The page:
I see indicators of the latter scenario in the Black Girls Code situation The reality is that Black People, including Black Women, will often allow themselves to be used to advance white supremacy agendas. Especially if they feel it strengthens their professional position. Black People can and do engage in discriminatory behavior against other Black People in the workplace. And the higher up you go in the positions of power the more likely you are to encounter Black People who are willing to sacrifice other Black People to advance white supremacy and hetero gender norms. Hetero gender norms like the idea that women should be soft-spoken should not challenge the opinions of others should not be direct and authoritative in their communications.
Some people have pointed out elements of colorism, sexism, and racism, in the Black Girl Code story. I believe these may also be factors because Black People can and do engage in discriminatory behavior against other Black People. I have seen it happen many times. At the root of it is always self-hate and the embrace of white supremacy and the desire for white adjacency.
I recently had a client come to me for advice and support in exiting a hostile work environment where discrimination was clearly present. What made the situation difficult was that her supervisor was a Black Woman of Caribbean descent , who was engaging in very egregious behavior. She was clearly bullying, harassing, gaslighting my client. She was openly verbally abusing her in front of white employees and giving job opportunities to white employees over my Black client. But it was very difficult for my client to recognize it as discrimination initially because the manager was a Black Woman.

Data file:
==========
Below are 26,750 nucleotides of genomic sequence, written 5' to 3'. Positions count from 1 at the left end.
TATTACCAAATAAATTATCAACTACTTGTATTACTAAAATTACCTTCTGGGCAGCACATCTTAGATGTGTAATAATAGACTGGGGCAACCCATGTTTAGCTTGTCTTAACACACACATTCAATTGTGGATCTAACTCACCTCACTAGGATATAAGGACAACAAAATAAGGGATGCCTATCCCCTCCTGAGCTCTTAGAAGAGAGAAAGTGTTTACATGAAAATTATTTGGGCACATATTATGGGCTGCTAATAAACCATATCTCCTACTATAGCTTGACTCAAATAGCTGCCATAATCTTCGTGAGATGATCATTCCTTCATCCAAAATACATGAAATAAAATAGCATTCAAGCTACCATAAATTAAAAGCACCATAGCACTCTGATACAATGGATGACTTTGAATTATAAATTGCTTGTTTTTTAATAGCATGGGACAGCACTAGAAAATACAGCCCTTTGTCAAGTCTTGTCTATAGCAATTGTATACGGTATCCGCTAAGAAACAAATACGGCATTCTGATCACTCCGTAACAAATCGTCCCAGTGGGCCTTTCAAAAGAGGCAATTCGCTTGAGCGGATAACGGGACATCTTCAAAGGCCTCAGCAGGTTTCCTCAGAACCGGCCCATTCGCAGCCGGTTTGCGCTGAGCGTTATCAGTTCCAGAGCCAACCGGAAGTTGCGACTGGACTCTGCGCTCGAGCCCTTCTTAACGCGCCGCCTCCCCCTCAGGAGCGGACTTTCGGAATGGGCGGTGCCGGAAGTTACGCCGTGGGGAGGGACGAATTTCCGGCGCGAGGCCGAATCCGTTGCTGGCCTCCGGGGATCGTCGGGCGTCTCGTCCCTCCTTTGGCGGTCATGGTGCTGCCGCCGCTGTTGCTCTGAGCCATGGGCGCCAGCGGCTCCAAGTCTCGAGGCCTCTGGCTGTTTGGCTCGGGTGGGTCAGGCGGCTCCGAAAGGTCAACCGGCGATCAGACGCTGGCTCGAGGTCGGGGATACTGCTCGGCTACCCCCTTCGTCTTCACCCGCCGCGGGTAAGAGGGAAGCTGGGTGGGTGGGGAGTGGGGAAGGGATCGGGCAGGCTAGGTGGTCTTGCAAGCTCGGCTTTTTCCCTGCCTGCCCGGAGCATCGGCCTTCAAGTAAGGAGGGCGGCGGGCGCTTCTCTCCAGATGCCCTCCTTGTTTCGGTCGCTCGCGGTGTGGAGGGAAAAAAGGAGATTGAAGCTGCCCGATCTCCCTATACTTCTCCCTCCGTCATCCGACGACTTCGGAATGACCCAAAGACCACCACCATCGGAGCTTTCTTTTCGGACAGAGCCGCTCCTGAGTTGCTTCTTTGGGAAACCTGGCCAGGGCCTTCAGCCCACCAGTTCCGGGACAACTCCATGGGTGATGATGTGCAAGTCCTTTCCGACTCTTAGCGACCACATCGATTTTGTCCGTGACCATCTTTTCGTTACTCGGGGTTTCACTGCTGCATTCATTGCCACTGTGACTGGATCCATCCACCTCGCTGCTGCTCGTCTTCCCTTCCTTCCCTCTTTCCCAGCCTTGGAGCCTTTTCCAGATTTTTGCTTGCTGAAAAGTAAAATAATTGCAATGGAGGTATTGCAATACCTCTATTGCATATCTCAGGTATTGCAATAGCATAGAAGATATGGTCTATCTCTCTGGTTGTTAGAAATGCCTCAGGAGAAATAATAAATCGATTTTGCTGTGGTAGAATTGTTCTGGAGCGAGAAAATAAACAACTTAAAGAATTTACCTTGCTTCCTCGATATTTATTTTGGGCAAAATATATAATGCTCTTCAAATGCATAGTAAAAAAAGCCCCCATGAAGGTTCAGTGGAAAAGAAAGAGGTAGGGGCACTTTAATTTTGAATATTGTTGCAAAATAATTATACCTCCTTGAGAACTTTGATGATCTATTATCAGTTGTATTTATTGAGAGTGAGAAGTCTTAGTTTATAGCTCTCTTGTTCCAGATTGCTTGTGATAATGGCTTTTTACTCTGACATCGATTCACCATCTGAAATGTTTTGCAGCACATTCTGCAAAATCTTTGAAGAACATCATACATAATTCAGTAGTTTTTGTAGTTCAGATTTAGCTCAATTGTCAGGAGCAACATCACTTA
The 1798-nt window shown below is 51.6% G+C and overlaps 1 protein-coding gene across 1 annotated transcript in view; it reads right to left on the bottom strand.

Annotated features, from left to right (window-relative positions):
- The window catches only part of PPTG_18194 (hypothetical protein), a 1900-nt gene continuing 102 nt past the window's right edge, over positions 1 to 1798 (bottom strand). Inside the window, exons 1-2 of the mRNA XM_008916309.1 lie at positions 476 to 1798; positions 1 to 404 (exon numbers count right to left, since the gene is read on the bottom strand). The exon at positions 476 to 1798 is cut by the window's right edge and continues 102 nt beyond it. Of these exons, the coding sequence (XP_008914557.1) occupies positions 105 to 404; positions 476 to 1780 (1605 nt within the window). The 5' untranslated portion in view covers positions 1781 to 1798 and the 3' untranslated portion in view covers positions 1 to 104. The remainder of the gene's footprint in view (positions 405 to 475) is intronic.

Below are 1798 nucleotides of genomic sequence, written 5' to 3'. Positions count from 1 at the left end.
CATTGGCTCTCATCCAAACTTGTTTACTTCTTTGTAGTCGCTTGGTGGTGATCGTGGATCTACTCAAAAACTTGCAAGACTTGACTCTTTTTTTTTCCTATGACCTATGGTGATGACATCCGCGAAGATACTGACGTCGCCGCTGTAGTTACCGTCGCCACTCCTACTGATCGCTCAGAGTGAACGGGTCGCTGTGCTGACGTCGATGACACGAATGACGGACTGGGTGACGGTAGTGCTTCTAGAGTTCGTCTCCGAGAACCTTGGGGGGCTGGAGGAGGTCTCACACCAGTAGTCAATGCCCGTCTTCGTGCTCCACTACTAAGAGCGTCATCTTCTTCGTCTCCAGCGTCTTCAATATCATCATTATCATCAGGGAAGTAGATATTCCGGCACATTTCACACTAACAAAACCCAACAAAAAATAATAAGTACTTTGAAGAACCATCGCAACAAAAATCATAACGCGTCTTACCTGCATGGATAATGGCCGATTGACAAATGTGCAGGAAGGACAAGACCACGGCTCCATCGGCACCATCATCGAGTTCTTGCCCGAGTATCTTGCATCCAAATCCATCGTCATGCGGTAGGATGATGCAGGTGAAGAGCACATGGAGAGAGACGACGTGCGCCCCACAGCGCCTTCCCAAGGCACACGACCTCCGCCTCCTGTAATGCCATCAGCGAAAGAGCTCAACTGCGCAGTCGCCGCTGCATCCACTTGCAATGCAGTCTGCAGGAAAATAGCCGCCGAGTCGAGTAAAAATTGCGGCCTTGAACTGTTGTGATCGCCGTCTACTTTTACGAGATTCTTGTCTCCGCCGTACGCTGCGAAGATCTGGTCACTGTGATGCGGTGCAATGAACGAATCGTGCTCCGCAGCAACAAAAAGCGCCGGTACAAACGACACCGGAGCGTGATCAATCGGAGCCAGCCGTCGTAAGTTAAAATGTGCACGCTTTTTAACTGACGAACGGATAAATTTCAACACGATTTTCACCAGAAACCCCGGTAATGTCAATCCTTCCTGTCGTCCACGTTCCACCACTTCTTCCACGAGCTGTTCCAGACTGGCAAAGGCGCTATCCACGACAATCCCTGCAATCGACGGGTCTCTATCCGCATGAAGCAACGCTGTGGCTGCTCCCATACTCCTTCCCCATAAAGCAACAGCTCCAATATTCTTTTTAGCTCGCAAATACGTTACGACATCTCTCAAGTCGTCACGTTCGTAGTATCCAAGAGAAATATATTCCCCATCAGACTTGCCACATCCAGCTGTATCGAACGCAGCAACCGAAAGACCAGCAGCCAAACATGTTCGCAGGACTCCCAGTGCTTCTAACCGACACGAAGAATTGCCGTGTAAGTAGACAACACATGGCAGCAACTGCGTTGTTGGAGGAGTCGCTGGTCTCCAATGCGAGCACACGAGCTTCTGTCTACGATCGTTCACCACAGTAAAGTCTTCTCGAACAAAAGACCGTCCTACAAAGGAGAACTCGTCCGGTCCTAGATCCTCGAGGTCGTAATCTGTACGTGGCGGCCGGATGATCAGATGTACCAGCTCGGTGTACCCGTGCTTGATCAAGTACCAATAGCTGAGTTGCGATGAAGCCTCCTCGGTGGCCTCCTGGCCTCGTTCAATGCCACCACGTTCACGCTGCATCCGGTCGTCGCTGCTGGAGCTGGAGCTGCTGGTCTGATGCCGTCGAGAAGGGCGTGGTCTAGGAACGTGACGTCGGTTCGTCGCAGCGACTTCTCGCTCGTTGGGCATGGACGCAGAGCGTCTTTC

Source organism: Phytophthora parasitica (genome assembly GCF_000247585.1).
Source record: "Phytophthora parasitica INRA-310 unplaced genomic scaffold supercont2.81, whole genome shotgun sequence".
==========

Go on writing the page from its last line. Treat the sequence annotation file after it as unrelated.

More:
Intra-racism and discrimination in the workplace ARE real. There are Black Women who believe they can advance themselves with their white supervisors by abusing their black subordinates. And they aren’t wrong because they often are rewarded for this behavior with promotions and other accolades.
Some of the most egregious treatment I have received in the workplace has come from white women but some of the most painful have been at the hands of other Black Women. I once worked for a Black Woman at a very large historic organization who used her position, to openly target and harass other Black Women in leadership positions on her team that she saw as rivals. I got into her crosshairs initially because I would not support her campaign to harass another Black Woman. She then sought to demote me to promote her far less qualified white female “special” assistant. Needless to say, a check had to be cut to me by the time it was all over. This was my first experience cashing out of a discriminatory toxic hostile work environment but it was definitely not my last and that it involved bad behavior by a Black Woman was extremely painful but it was also educational and informative for me.